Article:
Forgotten exceptions or “finally dengerous”

February 9, 2012

Hello everyone! Today I gonna show you how to loose the exception in Java.

In fact Java exception mechanism has been implemented with “nothing could be missed” in mind, but there is a gap that permits simply “forget” an exception.

Consider the following example:

class MyException extends Exception {}

class ExceptionTester {
	public static void run() throws MyException {
		try {
			// Some actions here
		} finally {
			throw new MyException();
		}
	}

	public static void main( String[] args ) {
		try {
			run();
		} catch ( MyException e ) {
			e.printStackTrace( System.out );
		}
	}
}

We have static run() method that declared to throw MyException. In this method there is try-finally construction: the only purpose is to call finally {} block in any case (whether exception occurs or not). For simplicity, the finally block just throws MyException.

Workflow of this example is quite obvious: run() method is performed, then (after empty try {}) flow control goes to finally {} clause where MyException is thrown. The exception is caught in main’s catch() and stack trace is sent to stdout. Here is the output of the program:

$ java ExceptionTester                                                         
MyException                                                                                                                              
        at ExceptionTester.run(ExceptionTester.java:8)                                                                                   
        at ExceptionTester.main(ExceptionTester.java:14)

Now let’s put next code under run()‘s try block:

int a = 10 / 0;

so our run method becomes:

public static void run() throws MyException {
	try {
		int a = 10 / 0;
	} finally {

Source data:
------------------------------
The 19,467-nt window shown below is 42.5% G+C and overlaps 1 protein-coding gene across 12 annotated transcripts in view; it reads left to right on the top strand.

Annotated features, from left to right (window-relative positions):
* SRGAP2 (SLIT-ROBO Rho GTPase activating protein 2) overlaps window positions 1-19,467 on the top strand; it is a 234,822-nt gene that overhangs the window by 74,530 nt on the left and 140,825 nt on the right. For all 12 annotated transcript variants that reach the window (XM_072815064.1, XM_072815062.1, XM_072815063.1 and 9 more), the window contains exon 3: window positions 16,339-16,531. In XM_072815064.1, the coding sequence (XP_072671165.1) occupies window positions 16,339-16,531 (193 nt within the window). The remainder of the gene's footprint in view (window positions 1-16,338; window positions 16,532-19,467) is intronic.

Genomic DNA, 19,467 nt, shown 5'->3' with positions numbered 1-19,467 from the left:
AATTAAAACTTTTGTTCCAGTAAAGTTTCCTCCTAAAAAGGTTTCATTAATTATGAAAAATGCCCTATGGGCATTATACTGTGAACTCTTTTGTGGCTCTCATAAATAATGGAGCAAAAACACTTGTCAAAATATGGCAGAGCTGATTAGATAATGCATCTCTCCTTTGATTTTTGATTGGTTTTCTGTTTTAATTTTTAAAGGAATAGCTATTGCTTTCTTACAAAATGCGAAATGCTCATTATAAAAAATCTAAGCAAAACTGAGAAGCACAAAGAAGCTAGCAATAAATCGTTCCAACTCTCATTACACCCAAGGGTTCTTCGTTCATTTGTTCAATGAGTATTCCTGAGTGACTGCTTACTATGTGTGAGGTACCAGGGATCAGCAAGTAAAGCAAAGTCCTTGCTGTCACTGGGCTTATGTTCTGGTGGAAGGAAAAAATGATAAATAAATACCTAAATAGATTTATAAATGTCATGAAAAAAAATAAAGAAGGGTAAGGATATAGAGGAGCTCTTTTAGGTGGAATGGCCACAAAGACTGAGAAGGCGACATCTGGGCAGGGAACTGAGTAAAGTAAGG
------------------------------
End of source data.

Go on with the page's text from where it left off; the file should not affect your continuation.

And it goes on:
throw new MyException();
	}
}

Yes, you are quite right: this is a division by zero, and we are all absolutely sure that Java will generate a java.lang.ArithmeticException. But just try to run the program again, and you will see the same output:

$ java ExceptionTester                                                         
MyException                                                                                                                              
        at ExceptionTester.run(ExceptionTester.java:8)                                                                                   
        at ExceptionTester.main(ExceptionTester.java:14)

So, where is our ArithmeticException? It is obviously that operation it was generated by occurred before our throw new MyException();. The culprit here is finally clause: it just replaced the ArithmeticException with MyException, hence we know nothing about invalid arithmetic operation in run() method into main(). It could be a real problem in big and complex systems: you’ll spend much time, trying to find out what had happened that MyException has been thrown and even not imagine that there was a ArithmeticException somewhere before.

You may argue that this is a gap in the architecture of particular application: try-finally block was used without catch clause. Yes it was. But it does what I want: I want to execute some code (throw new MyException in our case) every time the flow control leaves the run() method. But I don’t want to catch any exceptions on that level: I just don’t know what to do with them, so I delegate this activity moving catch clause off the run().

Now bad news: this is really gap in all Java pre 7th versions (including current stable 1.6.x).